“The Castle” built in 1915 on of Bay State Road is considered the oldest buildings on West Campus. The building served as the University president’s residence for more than half-century. But in 1967, the then President Christ-Janer elected to turn it to other, more practical, uses. Now the building hosts conferences and concerts. The Castle’s vault is home to the only university-operated drinking spot on campus, the BU Pub. Now you know where to buy liquors and alcoholic beverages legally on campus.  

Among other famous campus are London, Los Angeles, Paris, Sydney, and Washington Campuses.

Student Life

BU offers lots of extracurricular activities to every taste. You can try your hand at journalism and student publications. Currently, The Daily Free Press, the campus student-run newspaper is the fourth largest periodical in Boston. You can also become part of the Boston University Community Service Center, Honor Societies, the WTBU radio station, the BU Fishing Club, the Crafts and Charity Club, and lots of other student organizations that thrive on campus. Bu is famous for its various sport club programs.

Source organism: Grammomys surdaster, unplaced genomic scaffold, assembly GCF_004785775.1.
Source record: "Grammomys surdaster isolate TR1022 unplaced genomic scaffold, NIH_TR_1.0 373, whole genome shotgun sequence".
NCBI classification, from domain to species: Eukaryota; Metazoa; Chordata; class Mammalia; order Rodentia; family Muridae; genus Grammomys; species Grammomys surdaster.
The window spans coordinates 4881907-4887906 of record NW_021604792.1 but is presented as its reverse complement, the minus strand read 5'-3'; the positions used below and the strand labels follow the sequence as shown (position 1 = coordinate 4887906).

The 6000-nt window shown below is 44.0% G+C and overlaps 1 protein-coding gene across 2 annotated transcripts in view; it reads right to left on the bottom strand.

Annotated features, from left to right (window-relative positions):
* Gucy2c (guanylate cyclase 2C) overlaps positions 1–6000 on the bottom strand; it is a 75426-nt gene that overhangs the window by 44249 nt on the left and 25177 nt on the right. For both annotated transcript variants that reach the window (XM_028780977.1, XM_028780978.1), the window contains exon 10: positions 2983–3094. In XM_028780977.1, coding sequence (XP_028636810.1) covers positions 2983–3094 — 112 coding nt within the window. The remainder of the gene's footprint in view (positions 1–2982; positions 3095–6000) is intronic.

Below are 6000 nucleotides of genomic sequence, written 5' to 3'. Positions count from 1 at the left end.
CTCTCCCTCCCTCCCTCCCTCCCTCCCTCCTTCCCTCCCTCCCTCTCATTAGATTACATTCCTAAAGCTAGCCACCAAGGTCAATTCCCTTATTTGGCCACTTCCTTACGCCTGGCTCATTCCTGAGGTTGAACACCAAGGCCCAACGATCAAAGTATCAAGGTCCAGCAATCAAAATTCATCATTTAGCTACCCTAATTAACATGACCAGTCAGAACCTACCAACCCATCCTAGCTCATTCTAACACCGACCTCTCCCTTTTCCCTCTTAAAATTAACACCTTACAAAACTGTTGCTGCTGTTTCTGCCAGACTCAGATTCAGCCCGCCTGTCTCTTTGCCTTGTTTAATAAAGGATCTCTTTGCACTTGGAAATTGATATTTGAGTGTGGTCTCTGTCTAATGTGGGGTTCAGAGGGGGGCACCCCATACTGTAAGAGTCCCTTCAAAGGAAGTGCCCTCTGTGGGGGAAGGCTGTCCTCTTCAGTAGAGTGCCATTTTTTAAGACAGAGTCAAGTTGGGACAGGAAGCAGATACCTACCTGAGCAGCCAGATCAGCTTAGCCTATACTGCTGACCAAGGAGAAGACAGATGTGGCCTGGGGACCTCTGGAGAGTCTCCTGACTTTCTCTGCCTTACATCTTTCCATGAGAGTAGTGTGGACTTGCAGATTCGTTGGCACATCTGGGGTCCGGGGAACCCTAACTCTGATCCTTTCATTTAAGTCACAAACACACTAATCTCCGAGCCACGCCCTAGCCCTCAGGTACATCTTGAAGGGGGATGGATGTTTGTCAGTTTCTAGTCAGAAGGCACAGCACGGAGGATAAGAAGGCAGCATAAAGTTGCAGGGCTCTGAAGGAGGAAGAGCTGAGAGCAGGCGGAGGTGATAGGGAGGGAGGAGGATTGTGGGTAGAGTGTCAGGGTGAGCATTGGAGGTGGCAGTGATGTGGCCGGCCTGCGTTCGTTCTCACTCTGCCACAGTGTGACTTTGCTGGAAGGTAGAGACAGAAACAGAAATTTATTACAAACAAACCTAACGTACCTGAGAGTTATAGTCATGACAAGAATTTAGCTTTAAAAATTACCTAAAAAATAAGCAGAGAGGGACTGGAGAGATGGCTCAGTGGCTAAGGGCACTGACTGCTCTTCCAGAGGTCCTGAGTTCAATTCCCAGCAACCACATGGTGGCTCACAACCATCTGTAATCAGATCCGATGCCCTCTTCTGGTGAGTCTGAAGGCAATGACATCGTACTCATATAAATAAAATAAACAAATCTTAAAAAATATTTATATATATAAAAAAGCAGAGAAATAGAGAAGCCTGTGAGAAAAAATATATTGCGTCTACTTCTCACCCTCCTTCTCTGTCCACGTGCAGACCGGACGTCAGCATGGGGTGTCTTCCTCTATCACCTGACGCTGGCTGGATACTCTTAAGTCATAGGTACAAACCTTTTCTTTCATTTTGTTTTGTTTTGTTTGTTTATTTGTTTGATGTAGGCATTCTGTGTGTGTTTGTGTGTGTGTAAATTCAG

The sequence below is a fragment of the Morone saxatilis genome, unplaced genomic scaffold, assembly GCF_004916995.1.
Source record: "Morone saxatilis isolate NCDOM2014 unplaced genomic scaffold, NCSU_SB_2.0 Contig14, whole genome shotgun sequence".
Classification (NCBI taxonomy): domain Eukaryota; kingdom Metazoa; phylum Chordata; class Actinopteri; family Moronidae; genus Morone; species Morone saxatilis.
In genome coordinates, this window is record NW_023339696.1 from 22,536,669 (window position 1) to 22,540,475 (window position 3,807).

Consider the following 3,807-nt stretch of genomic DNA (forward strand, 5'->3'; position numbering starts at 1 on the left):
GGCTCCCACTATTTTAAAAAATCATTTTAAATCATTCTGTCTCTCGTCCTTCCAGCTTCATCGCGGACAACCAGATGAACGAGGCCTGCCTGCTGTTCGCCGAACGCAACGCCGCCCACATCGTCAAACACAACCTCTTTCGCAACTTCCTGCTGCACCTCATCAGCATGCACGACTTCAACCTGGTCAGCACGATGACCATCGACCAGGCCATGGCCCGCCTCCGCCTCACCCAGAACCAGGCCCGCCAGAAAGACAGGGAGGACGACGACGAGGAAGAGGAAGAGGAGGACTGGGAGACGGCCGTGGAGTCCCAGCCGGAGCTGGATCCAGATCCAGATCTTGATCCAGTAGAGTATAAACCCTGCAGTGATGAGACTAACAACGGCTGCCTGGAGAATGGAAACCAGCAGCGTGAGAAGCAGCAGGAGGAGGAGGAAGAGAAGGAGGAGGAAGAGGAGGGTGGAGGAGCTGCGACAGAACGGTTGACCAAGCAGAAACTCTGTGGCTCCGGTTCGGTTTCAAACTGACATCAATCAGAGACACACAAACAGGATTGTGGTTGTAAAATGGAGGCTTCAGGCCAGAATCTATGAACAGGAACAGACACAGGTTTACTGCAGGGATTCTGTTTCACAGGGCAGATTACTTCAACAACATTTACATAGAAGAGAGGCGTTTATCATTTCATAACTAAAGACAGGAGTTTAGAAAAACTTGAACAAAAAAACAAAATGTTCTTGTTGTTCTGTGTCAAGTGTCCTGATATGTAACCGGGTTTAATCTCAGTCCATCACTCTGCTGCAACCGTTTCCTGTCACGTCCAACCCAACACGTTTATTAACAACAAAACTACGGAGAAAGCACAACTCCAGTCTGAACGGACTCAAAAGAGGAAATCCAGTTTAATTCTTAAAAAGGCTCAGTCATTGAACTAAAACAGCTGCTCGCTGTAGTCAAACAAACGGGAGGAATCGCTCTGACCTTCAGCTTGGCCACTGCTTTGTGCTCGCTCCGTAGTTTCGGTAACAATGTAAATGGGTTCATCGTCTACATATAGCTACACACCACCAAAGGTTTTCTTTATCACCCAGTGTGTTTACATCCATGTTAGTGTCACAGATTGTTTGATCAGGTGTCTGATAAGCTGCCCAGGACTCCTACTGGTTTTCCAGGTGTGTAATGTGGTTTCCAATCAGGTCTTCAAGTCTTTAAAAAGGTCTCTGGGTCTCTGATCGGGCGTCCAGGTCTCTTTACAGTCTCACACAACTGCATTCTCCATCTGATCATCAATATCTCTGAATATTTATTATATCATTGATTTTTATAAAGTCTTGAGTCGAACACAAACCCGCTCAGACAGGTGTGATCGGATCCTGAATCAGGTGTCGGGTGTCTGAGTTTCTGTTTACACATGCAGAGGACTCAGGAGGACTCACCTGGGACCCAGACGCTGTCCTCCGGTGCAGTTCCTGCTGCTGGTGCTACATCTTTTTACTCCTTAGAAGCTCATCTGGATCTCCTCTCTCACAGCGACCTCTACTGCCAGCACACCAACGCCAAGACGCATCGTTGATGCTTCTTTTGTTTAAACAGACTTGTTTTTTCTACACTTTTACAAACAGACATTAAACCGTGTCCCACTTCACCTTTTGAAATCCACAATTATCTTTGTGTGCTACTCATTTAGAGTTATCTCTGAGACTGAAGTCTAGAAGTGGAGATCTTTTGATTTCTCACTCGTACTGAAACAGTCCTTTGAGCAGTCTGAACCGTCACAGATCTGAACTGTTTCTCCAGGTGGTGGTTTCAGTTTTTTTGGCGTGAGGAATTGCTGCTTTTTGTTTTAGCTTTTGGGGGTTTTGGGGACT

Source: Boston University.edu

The university recognizes 36 club sports, which includes men’s volleyball, synchronized skating, snowboard, baseball, women’s volleyball, table tennis, cheerleading, alpine ski racing, triathlon, kung fu, and many others.

Conclusion

By studying at BU, you can not only pave your way towards a fascinating career but also get an unforgettable learning experience in one of the most prestigious student-oriented universities in the world. Don’t miss out on the opportunity to apply now to become part of BU’s vibrant student community.